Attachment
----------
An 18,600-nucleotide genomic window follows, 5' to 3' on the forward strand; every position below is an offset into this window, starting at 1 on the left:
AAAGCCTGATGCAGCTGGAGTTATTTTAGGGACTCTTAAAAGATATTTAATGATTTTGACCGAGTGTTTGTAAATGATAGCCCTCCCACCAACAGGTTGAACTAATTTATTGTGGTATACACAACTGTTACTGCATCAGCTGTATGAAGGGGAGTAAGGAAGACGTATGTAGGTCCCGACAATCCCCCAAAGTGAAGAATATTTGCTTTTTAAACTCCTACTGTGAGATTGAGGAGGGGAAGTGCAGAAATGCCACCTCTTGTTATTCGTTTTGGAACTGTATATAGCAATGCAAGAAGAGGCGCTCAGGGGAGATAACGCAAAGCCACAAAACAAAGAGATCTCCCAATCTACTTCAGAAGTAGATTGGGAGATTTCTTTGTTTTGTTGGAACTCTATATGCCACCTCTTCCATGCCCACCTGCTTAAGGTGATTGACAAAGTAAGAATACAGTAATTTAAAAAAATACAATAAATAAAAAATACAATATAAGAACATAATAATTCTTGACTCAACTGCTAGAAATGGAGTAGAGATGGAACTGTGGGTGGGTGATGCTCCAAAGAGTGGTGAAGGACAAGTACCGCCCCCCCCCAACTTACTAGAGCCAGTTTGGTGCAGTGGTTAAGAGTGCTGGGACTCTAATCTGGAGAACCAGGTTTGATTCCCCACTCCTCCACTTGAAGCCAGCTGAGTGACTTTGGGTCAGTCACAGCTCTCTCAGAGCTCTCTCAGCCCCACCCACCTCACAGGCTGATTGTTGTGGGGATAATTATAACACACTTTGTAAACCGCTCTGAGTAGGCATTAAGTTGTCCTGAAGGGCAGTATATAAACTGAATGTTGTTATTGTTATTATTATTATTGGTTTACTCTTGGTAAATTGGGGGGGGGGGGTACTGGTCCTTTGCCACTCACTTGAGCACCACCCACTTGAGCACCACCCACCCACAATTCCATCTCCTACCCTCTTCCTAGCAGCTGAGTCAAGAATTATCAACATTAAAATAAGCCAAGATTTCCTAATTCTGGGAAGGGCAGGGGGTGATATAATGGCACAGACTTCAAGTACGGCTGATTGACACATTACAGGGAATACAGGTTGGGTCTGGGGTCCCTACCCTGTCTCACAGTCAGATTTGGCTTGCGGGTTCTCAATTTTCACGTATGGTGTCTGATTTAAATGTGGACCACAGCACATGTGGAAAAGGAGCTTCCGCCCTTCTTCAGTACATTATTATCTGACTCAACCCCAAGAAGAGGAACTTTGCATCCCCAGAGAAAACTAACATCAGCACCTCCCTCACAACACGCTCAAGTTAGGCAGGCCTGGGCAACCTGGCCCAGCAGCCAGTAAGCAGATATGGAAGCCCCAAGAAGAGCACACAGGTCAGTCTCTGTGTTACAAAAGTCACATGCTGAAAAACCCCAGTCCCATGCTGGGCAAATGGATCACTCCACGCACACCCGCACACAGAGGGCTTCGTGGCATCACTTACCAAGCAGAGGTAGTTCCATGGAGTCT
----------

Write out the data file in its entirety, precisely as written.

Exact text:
An 18,600-nucleotide genomic window follows, 5' to 3' on the forward strand; every position below is an offset into this window, starting at 1 on the left:
AAAGCCTGATGCAGCTGGAGTTATTTTAGGGACTCTTAAAAGATATTTAATGATTTTGACCGAGTGTTTGTAAATGATAGCCCTCCCACCAACAGGTTGAACTAATTTATTGTGGTATACACAACTGTTACTGCATCAGCTGTATGAAGGGGAGTAAGGAAGACGTATGTAGGTCCCGACAATCCCCCAAAGTGAAGAATATTTGCTTTTTAAACTCCTACTGTGAGATTGAGGAGGGGAAGTGCAGAAATGCCACCTCTTGTTATTCGTTTTGGAACTGTATATAGCAATGCAAGAAGAGGCGCTCAGGGGAGATAACGCAAAGCCACAAAACAAAGAGATCTCCCAATCTACTTCAGAAGTAGATTGGGAGATTTCTTTGTTTTGTTGGAACTCTATATGCCACCTCTTCCATGCCCACCTGCTTAAGGTGATTGACAAAGTAAGAATACAGTAATTTAAAAAAATACAATAAATAAAAAATACAATATAAGAACATAATAATTCTTGACTCAACTGCTAGAAATGGAGTAGAGATGGAACTGTGGGTGGGTGATGCTCCAAAGAGTGGTGAAGGACAAGTACCGCCCCCCCCCAACTTACTAGAGCCAGTTTGGTGCAGTGGTTAAGAGTGCTGGGACTCTAATCTGGAGAACCAGGTTTGATTCCCCACTCCTCCACTTGAAGCCAGCTGAGTGACTTTGGGTCAGTCACAGCTCTCTCAGAGCTCTCTCAGCCCCACCCACCTCACAGGCTGATTGTTGTGGGGATAATTATAACACACTTTGTAAACCGCTCTGAGTAGGCATTAAGTTGTCCTGAAGGGCAGTATATAAACTGAATGTTGTTATTGTTATTATTATTATTGGTTTACTCTTGGTAAATTGGGGGGGGGGGGTACTGGTCCTTTGCCACTCACTTGAGCACCACCCACTTGAGCACCACCCACCCACAATTCCATCTCCTACCCTCTTCCTAGCAGCTGAGTCAAGAATTATCAACATTAAAATAAGCCAAGATTTCCTAATTCTGGGAAGGGCAGGGGGTGATATAATGGCACAGACTTCAAGTACGGCTGATTGACACATTACAGGGAATACAGGTTGGGTCTGGGGTCCCTACCCTGTCTCACAGTCAGATTTGGCTTGCGGGTTCTCAATTTTCACGTATGGTGTCTGATTTAAATGTGGACCACAGCACATGTGGAAAAGGAGCTTCCGCCCTTCTTCAGTACATTATTATCTGACTCAACCCCAAGAAGAGGAACTTTGCATCCCCAGAGAAAACTAACATCAGCACCTCCCTCACAACACGCTCAAGTTAGGCAGGCCTGGGCAACCTGGCCCAGCAGCCAGTAAGCAGATATGGAAGCCCCAAGAAGAGCACACAGGTCAGTCTCTGTGTTACAAAAGTCACATGCTGAAAAACCCCAGTCCCATGCTGGGCAAATGGATCACTCCACGCACACCCGCACACAGAGGGCTTCGTGGCATCACTTACCAAGCAGAGGTAGTTCCATGGAGTCT